"At about that time, the extreme right gained strength in France. By 1953 all collaborators condemned after the war had been freed. Many took part in the French democratic society, where everybody is entitled to assemble and express himself. The extreme right-wing press again published anti-Semitic articles. A rightist populist movement led by Pierre Poujade won about 50 seats in the Parliament at the time. It concentrated its attacks against Pierre Mendes France, a progressive Jew who had become Prime Minister in 1954. The anti-Zionist publicity was almost entirely fed by the Communists."
The Characteristics of French Intellectualism
Epstein explains the multiple deviations of French intellectualism by referring to its general characteristics: "It is typified by a tendency toward extremism. The French intellectual's position is by necessity one of representing absolute morality and imparting the feeling that his analysis is the only justified one. He must be confrontational and define enemies; nuances and intermediary positions are not permitted.
"Another characteristic concerns the way the intellectual expresses himself: language, which is very important, must always be complex and contain highly rhetorical aspects. Thought departs from reality and is embodied in theoretical constructions aspiring to an absolute world. The combination of these features stimulates major intellectual distortions."
Epstein provides an unrelated example of the same phenomenon: "Since the 1970s, many French thinkers have been interested in the role of words and the multiplicity of concepts. They have generated schools of intellectuals whose words are incomprehensible. When standing before an audience they produce endless abstractions without using simple words. This leads to an absurd intellectualism, which exists also in the social sciences elsewhere, but has initially been developed in France."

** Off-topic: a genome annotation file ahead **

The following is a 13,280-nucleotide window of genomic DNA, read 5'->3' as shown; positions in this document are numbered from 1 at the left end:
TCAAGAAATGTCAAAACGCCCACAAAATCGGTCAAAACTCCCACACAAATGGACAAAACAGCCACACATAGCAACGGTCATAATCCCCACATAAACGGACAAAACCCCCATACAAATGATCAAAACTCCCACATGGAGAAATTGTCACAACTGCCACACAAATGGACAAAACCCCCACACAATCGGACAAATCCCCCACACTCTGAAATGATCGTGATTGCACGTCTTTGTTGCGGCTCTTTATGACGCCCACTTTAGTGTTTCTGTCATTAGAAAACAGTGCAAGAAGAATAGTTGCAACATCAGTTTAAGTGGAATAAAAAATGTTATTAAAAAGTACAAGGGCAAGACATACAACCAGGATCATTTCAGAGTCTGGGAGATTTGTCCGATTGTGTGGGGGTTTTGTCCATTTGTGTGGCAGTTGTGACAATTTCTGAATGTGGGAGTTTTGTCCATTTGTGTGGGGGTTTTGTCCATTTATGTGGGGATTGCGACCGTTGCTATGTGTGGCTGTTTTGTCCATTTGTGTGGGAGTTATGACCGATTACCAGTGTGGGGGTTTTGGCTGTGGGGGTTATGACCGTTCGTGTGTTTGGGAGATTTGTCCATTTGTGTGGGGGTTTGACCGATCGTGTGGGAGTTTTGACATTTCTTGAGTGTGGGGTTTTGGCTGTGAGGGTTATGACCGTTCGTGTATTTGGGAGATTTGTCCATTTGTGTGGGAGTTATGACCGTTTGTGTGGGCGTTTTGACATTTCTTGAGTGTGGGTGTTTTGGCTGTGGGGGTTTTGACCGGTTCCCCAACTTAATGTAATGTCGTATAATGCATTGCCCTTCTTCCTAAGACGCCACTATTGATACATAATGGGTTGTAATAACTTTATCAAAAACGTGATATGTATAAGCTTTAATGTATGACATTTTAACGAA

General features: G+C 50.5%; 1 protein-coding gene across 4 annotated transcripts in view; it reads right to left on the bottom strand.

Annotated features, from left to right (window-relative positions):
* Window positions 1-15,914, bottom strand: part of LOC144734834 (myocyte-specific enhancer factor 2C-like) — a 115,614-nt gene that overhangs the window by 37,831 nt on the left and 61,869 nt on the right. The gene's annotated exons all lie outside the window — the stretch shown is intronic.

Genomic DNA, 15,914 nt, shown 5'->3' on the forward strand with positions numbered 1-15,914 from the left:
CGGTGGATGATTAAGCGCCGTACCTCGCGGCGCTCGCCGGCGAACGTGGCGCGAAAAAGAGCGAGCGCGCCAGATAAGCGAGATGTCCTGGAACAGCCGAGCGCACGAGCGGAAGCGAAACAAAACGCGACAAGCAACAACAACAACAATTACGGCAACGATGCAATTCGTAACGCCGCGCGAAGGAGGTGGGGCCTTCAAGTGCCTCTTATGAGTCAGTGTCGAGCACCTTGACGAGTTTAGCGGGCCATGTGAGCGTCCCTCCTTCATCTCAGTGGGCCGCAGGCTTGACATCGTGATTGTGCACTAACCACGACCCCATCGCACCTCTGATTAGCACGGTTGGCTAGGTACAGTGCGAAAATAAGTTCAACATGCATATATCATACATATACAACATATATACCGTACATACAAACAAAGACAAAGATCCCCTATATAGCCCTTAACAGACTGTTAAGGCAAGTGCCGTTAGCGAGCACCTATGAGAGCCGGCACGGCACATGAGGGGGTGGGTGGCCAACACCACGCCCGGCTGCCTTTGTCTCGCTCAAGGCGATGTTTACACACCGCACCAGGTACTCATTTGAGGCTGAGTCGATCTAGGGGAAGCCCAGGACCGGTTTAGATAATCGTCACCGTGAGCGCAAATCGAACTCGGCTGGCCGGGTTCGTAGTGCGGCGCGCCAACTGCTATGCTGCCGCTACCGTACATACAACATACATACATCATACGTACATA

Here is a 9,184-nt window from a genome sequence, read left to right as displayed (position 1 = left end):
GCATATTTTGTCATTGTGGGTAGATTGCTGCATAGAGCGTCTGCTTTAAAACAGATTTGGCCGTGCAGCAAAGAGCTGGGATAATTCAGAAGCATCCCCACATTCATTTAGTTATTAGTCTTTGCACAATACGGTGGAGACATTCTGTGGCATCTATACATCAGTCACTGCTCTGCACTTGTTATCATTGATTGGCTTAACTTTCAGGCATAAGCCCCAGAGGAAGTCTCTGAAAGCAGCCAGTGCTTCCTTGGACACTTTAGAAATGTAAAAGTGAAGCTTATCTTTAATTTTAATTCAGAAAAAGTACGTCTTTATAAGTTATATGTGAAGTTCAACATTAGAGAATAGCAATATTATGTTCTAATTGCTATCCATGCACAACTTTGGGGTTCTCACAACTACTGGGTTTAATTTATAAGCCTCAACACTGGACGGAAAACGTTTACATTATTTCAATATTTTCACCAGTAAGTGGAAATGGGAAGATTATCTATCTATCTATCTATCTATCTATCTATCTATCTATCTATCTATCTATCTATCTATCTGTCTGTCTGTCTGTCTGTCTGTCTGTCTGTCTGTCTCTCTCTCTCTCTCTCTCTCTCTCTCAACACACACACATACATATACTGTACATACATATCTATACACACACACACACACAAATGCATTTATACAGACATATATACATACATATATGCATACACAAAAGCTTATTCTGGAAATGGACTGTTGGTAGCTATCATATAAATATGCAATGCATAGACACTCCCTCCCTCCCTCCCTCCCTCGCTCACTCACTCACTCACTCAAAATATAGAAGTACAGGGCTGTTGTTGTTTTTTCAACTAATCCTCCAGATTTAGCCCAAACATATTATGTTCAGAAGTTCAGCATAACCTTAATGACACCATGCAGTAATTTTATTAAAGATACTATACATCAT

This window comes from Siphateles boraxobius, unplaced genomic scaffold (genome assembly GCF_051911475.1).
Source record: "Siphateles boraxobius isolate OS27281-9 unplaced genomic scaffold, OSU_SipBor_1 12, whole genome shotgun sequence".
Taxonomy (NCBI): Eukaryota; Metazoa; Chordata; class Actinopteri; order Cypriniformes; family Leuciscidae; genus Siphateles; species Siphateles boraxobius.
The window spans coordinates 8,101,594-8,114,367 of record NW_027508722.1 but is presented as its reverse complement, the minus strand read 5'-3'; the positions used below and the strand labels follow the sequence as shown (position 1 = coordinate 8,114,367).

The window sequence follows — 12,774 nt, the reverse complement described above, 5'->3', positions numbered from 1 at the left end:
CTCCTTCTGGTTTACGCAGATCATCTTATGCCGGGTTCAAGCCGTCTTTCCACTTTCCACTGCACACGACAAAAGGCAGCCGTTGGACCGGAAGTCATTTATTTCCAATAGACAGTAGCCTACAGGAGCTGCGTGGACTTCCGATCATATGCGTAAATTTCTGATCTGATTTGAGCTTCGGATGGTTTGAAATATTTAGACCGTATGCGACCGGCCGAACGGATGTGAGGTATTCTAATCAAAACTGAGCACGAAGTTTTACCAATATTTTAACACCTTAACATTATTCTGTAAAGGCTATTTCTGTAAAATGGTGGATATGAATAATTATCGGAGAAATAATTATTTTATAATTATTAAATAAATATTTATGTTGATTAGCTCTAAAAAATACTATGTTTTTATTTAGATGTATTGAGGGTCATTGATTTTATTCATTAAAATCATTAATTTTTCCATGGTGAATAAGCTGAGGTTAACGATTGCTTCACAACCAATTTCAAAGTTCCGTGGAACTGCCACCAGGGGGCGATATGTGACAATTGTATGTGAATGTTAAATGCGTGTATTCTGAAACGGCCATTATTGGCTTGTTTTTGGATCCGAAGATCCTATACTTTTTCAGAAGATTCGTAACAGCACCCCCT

The Success of Marxism
"Marxist intellectualism was far more than a play of words. The fascination Marxism exerted on major parts of the French left led to a much larger percentage of intellectuals being attracted by it than elsewhere in the West, with the possible exception of Italy. It became extremely successful in post-war France among intellectuals, both in its orthodox communist and in various Trotskyite forms.
"There were multiple reasons for this. Marxism is a superb theoretical construction, opening a fascinating world, which attracted entire generations. Once one accepted it, one could find explanations for everything from short-term issues to long-term developments. It was a complete system, applicable to both politics and history.
"Other factors also played a role. After the Second World War, the Soviet Union enjoyed great esteem in view of its important contribution to the defeat of Nazism. This status added to Marxism's prestige and to the fascination of its all-embodying theory."
Another Complete System: Fascism
Epstein points out that in the 1930s, fascism was also a complete system with similar characteristics, and increasingly attracted intellectuals. Some anti-fascists changed their positions radically in 1933 or 1934. Among them Ramon Fernandez and Pierre Drieu la Rochelle. Under the Nazis, the latter would become editor of the leading literary magazine Nouvelle Revue Franšaise (NRF). In their later works one finds an aesthetic fascination with fascism, which also has a reply to all questions.